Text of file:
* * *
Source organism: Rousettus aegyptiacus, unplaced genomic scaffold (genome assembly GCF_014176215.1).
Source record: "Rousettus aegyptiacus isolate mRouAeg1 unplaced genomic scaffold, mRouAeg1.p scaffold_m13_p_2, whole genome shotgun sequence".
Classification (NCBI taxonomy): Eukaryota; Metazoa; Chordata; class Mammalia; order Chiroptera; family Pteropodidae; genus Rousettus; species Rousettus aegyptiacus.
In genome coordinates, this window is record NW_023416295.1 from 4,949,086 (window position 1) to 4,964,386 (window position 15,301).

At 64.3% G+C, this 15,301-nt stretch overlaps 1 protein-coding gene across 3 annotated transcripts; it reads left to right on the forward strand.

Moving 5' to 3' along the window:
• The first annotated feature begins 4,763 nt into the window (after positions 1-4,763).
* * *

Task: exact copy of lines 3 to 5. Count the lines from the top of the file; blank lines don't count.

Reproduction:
Classification (NCBI taxonomy): Eukaryota; Metazoa; Chordata; class Mammalia; order Chiroptera; family Pteropodidae; genus Rousettus; species Rousettus aegyptiacus.
In genome coordinates, this window is record NW_023416295.1 from 4,949,086 (window position 1) to 4,964,386 (window position 15,301).

At 64.3% G+C, this 15,301-nt stretch overlaps 1 protein-coding gene across 3 annotated transcripts; it reads left to right on the forward strand.